UK anti-abortion marchers demand change in law

British Pro-life campaigners rallied outside Parliament on Saturday to demand changes to the law they say has led to 6,7-million abortions since it came into force 40 years ago.

About 500 men, women and children stood under a steady drizzle with banners reading “Protect Life” and “Women deserve better than abortion” to hear a succession of speakers call for an end to the practice.

“Now is absolutely the right time to turn back the tide of abortion,” said Julia Millington, political director of the Prolife Alliance, which wants a total ban on abortion.

Campaigners said that when the law legalising abortions came into force in 1967 there were about 20 000 abortions a year.

There are now about 200 000 abortions a year and campaigners say it is being used as a form of contraception. “Murder is no solution to irresponsible sex,” read one banner taking that view.

After the rally the demonstrators marched to the nearby Westminster Cathedral for a prayer vigil.

“This is the Alive and Kicking campaign—a coalition of a number of different anti-abortion groups,” Millington told Reuters during the rally.

“Our aim in the short term is to cut the number of abortions through changes such as reducing the time limit on abortions of healthy babies from the current 24 weeks,” she said, adding that that limit in most European nations was 12 weeks.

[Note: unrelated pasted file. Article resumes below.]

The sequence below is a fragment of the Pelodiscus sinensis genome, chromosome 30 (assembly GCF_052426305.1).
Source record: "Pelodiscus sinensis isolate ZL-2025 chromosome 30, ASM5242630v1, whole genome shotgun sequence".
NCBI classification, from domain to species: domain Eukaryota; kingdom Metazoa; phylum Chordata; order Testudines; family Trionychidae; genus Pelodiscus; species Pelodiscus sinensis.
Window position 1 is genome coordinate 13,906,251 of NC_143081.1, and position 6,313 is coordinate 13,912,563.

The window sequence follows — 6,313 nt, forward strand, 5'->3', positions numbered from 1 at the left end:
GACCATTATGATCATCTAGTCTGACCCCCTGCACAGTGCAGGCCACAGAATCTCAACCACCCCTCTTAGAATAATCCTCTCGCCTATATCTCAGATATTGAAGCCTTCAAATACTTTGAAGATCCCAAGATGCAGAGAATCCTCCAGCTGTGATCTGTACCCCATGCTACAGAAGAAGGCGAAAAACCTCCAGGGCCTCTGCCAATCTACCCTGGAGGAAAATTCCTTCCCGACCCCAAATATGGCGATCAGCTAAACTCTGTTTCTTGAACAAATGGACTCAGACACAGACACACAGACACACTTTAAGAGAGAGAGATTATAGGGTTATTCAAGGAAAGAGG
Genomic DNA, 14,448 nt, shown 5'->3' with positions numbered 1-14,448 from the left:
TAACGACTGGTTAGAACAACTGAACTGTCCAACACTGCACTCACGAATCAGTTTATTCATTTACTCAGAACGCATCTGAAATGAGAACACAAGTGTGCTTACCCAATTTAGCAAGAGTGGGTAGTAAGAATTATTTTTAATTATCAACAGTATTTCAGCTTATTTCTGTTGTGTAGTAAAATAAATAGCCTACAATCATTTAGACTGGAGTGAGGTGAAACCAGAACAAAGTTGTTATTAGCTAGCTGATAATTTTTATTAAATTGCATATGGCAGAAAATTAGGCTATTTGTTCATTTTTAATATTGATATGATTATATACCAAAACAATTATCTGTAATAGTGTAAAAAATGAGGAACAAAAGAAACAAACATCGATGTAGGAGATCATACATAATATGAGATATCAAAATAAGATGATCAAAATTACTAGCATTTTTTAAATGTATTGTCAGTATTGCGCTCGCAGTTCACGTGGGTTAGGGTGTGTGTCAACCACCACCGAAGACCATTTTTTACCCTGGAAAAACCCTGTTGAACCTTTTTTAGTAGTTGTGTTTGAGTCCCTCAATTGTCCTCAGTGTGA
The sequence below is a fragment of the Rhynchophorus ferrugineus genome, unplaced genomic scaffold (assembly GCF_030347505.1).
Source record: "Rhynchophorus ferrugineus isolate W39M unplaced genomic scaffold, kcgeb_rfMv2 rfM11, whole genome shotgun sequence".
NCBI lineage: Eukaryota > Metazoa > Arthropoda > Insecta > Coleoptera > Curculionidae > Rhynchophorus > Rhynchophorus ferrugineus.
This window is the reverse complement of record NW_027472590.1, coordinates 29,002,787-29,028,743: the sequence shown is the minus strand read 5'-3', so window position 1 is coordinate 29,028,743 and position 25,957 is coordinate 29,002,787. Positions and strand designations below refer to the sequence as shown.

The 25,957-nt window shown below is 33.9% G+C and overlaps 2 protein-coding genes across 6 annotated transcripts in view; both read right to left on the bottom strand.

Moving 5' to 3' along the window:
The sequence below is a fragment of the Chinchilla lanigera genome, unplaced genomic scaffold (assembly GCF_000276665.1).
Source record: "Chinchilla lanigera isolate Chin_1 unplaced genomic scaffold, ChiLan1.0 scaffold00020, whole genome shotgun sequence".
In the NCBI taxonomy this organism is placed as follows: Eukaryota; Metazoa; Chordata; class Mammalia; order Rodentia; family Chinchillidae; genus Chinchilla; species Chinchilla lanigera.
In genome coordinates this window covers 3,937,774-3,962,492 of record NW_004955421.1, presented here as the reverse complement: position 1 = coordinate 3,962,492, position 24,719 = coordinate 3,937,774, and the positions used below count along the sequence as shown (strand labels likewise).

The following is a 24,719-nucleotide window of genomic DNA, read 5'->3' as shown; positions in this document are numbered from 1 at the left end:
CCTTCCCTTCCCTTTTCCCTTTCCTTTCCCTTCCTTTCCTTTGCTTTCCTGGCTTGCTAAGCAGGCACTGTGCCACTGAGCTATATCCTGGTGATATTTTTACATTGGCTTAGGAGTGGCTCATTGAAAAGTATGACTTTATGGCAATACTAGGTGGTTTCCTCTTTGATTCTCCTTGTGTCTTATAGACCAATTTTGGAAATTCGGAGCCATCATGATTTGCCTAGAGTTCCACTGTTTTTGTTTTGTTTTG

“We also want pregnant women provided with much better quality information. So often women come to us for counselling after having an abortion, saying they felt they had no other option,” she added.

Anti-abortion campaigners say that some supporters of the 1967 Act now believe abortion is too common, and the political tide is turning in favour of greater restrictions.

Parliament’s Science and Technology Select Committee is holding an inquiry into the issue ahead of the introduction next month of the Human Tissues and Embryos Bill.

Both sides intend to use the Bill to put forward amendments to the 1967 Act, which was last changed in 1990.

Pro-abortion campaigners say that a huge number of illegal abortions took place before the 1967 Act and thousands of women were killed or maimed in the process.

“Unintended pregnancy and abortion have always been with us, in every society, from the earliest times.
Abortion will always be needed as an option for women if their contraception fails them,” said Ann Furedi of the British Pregnancy Advisory Service.

“Before the 1967 Abortion Act, many thousands of British women were killed or seriously injured by undergoing secret, illegal abortions.

“The difference today is that we have legal abortion in England, Scotland and Wales, so that women who need it can access abortion care safely, with dignity and sympathetic support,” she added.—Reuters

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